An interesting story of my own about Hooliganism came when I was living in Zaragoza Spain in 2010 as a 17 year old. Me and a few of my American friends became friends with some local Spanish kids, and one day they invited us to go to a Zaragoza match with them. They told us that afterwards they and the other fans they sat with had arranged a fight with the away fans after the match, as Real Zaragoza was playing one of their rivals, and that we were more than welcome to join in and fight with them (we said no). At the time, I thought I had just misunderstood the guy, as my Spanish was still a bit limited at that point, but when I later met up with our Spanish friends, they told us about the fight that night and how one of them almost got stabbed during the encounter. Very glad we didn’t go to the game with them that night, but a nice story to have of my own about Hooliganism.

  3. Samantha Shapiro

    There are definitely different levels of hooliganism in soccer, with some fans still taking their fandom to such a violent and passionate extreme while others, like those that the English Football Association is describing above, have calmed down to create a more peaceful environment. In one of my other classes, we discussed the Italian Ultras: a prototype for football hooliganism. Notably, the Ultras care about more than just whom their team is playing in any given match; they are also founded on neo-Fascist ideals and their beliefs and actions are known to have racist undertones. While the Ultras provide an example of a fan group that is all the way to one side of the hooligan spectrum, they still highlight how football fandom can spill over into the broader social realm. Not only do the Ultras care about defeating their team’s opponents, but they also present and reproduce prejudice, therefore adding to the violence and hate that already fuels hooliganism in the first place. Hence, while we can sometimes gawk at how crazy football hooligans seem to the outside world, the Ultras ideology is just one example of how this level of fandom can have a negative effect on society and the sports world more generally.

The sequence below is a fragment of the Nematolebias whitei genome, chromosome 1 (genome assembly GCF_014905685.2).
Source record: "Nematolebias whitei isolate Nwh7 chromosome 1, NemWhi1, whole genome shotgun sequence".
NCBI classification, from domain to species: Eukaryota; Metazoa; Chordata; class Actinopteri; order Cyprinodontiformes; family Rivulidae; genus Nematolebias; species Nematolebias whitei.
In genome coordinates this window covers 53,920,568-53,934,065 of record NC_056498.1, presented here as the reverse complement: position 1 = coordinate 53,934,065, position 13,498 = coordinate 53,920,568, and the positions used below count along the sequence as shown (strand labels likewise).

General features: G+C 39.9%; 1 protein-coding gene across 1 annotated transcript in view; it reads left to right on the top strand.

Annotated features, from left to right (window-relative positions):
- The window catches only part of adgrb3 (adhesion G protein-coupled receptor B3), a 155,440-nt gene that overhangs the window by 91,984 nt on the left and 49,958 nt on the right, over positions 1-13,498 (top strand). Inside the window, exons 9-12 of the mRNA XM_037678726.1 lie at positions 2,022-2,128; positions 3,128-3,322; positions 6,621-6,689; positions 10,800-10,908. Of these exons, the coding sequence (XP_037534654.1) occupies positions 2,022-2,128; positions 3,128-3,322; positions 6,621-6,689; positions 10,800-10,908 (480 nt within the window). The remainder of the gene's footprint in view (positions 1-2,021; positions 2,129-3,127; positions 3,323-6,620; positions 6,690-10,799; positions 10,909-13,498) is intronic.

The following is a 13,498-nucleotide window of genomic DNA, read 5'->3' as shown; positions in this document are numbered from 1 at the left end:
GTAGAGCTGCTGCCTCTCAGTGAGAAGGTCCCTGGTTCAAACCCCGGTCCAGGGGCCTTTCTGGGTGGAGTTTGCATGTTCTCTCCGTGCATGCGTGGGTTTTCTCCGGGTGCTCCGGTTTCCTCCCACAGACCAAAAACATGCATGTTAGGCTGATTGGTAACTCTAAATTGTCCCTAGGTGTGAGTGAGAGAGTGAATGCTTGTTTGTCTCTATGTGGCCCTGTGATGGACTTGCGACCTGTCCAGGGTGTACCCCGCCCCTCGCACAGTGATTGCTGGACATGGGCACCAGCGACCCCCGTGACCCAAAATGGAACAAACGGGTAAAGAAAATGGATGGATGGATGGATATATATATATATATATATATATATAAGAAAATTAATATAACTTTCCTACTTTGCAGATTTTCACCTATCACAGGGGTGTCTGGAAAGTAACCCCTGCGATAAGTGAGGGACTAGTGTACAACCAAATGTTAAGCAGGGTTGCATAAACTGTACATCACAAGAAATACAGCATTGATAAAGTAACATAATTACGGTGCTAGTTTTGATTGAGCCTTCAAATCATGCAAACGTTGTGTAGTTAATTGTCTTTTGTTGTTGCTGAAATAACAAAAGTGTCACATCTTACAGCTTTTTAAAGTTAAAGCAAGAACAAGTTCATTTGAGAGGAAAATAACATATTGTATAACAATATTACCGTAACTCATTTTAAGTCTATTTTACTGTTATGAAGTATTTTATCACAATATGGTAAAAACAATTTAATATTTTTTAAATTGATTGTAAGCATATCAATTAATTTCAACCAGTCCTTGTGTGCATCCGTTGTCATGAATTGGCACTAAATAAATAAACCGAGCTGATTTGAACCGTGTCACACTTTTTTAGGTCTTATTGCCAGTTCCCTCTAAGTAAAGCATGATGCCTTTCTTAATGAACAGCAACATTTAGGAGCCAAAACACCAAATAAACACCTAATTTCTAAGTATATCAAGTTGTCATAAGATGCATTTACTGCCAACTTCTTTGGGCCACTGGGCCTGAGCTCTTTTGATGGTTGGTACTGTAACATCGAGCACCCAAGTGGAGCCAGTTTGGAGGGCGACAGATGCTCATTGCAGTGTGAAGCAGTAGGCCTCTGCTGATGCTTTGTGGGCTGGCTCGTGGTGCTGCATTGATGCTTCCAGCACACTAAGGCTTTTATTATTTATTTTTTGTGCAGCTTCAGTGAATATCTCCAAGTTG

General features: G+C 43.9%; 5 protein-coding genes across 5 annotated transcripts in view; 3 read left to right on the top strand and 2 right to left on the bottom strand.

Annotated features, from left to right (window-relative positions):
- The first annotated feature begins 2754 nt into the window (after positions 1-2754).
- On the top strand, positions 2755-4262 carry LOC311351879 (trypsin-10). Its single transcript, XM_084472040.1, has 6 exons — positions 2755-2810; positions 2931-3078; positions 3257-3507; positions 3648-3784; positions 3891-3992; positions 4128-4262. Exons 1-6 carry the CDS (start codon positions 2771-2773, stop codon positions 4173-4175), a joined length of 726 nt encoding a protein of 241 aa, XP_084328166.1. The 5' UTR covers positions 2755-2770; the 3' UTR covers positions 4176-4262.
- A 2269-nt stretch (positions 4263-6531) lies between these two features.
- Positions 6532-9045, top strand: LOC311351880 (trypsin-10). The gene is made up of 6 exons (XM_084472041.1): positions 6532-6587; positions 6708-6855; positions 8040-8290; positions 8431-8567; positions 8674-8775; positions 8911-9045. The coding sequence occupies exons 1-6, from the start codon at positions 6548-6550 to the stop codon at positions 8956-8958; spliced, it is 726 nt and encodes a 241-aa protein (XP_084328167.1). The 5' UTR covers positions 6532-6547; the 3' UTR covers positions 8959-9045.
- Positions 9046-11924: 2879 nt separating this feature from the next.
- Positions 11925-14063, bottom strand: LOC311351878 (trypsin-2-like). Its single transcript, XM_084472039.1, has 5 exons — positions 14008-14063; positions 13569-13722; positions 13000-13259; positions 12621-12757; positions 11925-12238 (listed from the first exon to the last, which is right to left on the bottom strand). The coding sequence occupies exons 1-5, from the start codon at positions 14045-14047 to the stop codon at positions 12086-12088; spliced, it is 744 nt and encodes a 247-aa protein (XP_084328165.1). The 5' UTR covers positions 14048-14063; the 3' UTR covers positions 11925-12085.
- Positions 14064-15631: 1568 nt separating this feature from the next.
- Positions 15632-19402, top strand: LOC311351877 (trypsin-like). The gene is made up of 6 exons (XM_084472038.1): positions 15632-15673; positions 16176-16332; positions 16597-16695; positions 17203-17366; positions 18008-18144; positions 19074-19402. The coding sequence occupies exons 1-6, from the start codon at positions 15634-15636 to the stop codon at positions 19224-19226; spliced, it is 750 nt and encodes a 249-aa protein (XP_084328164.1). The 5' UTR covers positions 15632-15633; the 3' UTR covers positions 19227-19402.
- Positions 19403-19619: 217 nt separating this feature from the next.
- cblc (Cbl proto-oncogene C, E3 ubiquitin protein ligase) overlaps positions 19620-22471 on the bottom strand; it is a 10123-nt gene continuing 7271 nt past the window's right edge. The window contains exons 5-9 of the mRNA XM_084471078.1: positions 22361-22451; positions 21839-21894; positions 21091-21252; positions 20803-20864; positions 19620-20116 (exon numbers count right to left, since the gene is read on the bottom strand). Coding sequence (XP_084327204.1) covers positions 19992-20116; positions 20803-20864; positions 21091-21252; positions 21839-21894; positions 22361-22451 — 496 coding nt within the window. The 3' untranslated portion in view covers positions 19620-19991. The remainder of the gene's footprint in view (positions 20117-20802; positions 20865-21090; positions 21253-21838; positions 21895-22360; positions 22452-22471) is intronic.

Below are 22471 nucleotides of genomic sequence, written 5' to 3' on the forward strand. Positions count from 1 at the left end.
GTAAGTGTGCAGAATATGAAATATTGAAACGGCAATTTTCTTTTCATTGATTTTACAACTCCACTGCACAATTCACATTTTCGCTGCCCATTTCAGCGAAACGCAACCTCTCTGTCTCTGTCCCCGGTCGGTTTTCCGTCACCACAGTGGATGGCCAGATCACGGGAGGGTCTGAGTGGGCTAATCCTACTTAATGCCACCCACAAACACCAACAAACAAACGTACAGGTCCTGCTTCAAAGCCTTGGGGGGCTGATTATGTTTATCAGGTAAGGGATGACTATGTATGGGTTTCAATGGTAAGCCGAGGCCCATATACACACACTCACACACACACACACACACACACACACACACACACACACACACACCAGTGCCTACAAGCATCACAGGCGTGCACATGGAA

4. Ben Jackson

    I feel a sport such as soccer that garners so much passion and excitement from its fans will have a hard time ever fully distancing itself from hooliganism. Whether organized or not its easy to frustrate people and that frustration combined with the atmosphere and close proximity to your agitators often can lead to hooliganism. For example, at Duke basketball games the home fans will point and jeer at the opponent’s fans whenever their team makes a mistake or even misses a free throw. Such blind, mass, hatred can rub many people the wrong way and anger them. And though Duke basketball is intense and garners much fandom and excitement I can honestly say due to the number of fans, and the life-long dedication aspect that soccer matches are more passion filled. Therefore, I believe hooliganism is here to stay.